Meyer’s opponent, Jamie DeMent Holcomb, has an impressively diverse life experience as a Capitol Hill aide, restaurant owner, farmer, cookbook author, and the director of Chapel Hill’s Kidzu Museum, but she lacks the proven track record and legislative experience that Meyer has. We hope to see Holcomb run for office again in the future.

Other candidates: Jamie DeMent Holcomb

NC House District 37: Elizabeth Parent (D)

Read her candidate questionnaire here.

Elizabeth Parent, a server and host at a local restaurant, is 28 years old and makes $2.50 an hour, plus tips. In a state legislature dominated by geriatric white lawyers and business owners, we need more people like her.

If elected, Parent will represent the younger generation, millennials who are eager for change and ready for more progressive policies. In the most conservative district in Wake County, Parent offers a refreshing take on issues of affordable housing, the environment, and rights for women and LGBTQ people.

Parent supports Medicaid expansion, increased pay for teachers, and investment in renewable energy. She is also in favor of legalizing recreational marijuana, independent redistricting, and raising the minimum wage to at least $15 an hour. Parent’s working-class background could make her a solid foil for Republican Erin Parè in the fall.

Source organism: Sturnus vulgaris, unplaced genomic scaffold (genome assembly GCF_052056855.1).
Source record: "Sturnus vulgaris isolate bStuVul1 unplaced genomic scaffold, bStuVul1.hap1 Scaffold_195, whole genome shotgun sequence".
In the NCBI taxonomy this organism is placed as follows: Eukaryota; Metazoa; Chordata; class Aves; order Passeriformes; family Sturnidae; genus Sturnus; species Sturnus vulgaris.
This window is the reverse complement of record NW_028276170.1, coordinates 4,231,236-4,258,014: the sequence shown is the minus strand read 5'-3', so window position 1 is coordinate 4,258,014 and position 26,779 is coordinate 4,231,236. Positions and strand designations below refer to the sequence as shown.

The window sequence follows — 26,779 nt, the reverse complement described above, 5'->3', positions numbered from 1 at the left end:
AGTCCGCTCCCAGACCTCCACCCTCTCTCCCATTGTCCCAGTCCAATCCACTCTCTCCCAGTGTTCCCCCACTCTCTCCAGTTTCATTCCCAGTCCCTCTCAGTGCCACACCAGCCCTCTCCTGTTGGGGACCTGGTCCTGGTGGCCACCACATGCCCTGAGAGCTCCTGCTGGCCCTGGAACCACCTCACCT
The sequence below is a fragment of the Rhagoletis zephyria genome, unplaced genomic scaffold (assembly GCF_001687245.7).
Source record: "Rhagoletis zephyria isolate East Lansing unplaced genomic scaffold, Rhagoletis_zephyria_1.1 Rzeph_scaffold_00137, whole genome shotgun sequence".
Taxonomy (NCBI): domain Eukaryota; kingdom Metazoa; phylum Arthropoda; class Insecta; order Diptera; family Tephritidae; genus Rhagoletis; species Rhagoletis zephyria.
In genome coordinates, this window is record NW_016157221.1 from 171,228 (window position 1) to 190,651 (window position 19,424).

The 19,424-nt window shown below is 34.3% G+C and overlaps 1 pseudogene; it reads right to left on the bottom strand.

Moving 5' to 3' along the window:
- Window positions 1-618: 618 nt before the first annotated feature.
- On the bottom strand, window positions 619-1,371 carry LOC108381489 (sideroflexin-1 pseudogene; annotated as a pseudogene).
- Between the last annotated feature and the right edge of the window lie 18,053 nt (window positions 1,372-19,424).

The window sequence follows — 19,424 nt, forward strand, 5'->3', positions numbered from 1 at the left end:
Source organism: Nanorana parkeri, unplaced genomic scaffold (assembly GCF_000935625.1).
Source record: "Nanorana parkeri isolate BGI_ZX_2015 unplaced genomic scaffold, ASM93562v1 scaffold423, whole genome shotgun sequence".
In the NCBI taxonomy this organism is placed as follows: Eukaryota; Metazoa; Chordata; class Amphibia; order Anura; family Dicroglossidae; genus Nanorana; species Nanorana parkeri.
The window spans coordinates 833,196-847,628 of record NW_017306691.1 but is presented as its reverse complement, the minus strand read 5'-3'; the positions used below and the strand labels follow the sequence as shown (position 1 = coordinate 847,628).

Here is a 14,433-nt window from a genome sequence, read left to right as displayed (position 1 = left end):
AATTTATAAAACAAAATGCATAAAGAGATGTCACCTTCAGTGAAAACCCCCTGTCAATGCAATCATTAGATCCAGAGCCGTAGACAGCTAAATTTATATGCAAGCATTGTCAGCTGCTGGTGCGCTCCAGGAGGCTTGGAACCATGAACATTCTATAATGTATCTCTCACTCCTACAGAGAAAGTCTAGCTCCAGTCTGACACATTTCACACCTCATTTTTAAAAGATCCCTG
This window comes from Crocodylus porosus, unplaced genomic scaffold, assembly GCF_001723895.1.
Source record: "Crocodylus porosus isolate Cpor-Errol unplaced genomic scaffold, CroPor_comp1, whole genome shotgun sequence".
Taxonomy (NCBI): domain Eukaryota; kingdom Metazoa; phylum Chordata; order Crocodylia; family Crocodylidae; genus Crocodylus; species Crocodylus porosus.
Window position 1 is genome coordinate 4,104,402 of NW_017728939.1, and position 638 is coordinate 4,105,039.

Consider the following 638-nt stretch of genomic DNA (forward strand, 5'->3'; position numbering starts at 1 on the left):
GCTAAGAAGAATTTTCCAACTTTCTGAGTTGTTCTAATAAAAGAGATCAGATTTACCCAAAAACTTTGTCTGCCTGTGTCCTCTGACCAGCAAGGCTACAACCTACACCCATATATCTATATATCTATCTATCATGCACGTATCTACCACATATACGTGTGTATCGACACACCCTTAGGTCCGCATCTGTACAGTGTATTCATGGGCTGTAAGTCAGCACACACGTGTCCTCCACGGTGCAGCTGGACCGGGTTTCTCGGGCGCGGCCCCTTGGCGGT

Christine Kelly, a former member of the Holly Springs Town Council running in the primary, championed slow growth policies during her four-year tenure. Last fall, Kelly  lost her race for mayor by a wide margin to a Republican opponent—that’s concerning. But Kelly is a solid candidate and she would be a reliable vote in the state House.

Mary Bethel, a former AARP lobbyist and candidate in the race, is an advocate for seniors and those with disabilities and is running on a health care-focused platform. Like Kelly, Bethel is also a perfectly good candidate, but neither are as compelling as Parent.

Other candidates: Mary Bethel, Christine Kelly

NC House District 40: Joe John (D)

Read his candidate questionnaire here. 

Again, we’re going with incumbent experience in our endorsement of Joe John, and John has a long record of service to North Carolina. A state representative first elected in 2016, John has also served as a judge on state district and superior courts as well as as an associate justice on the North Carolina Court of Appeals. Additionally, John served as the director of the State Crime Laboratory from 2010 to 2014 after he was appointed by then-attorney general Roy Cooper. Formerly, John headed the NC DMV. In the House, John has made the fight to end partisan gerrymandering a signature issue, the topic of the first bill he sponsored. John has also worked on bipartisan legislation that allows inmates to work toward community college degrees and job training before release. John’s platform is straightforward: advocating to fund the Leandro mandate, ending gerrymandering, pushing for Medicaid expansion, and preserving the independence of the judiciary.

John’s opponent, Marguerite Creel, who owns a tutoring company, looks to have a fairly detailed platform around strengthening education, ensuring reliable energy services, and caring for the elderly in the wake of COVID-19. But Creel has no political experience that we can discern. John is the stronger candidate in this race.

Other candidates: Marguerite Creel

NC House District 50: Renee Price (D)

Read her candidate questionnaire here.

This was a tough choice between two hard-working, experienced candidates. In the end, we decided to endorse Renee Price because what we heard most from the people who know and work with her is that Price really cares about other people.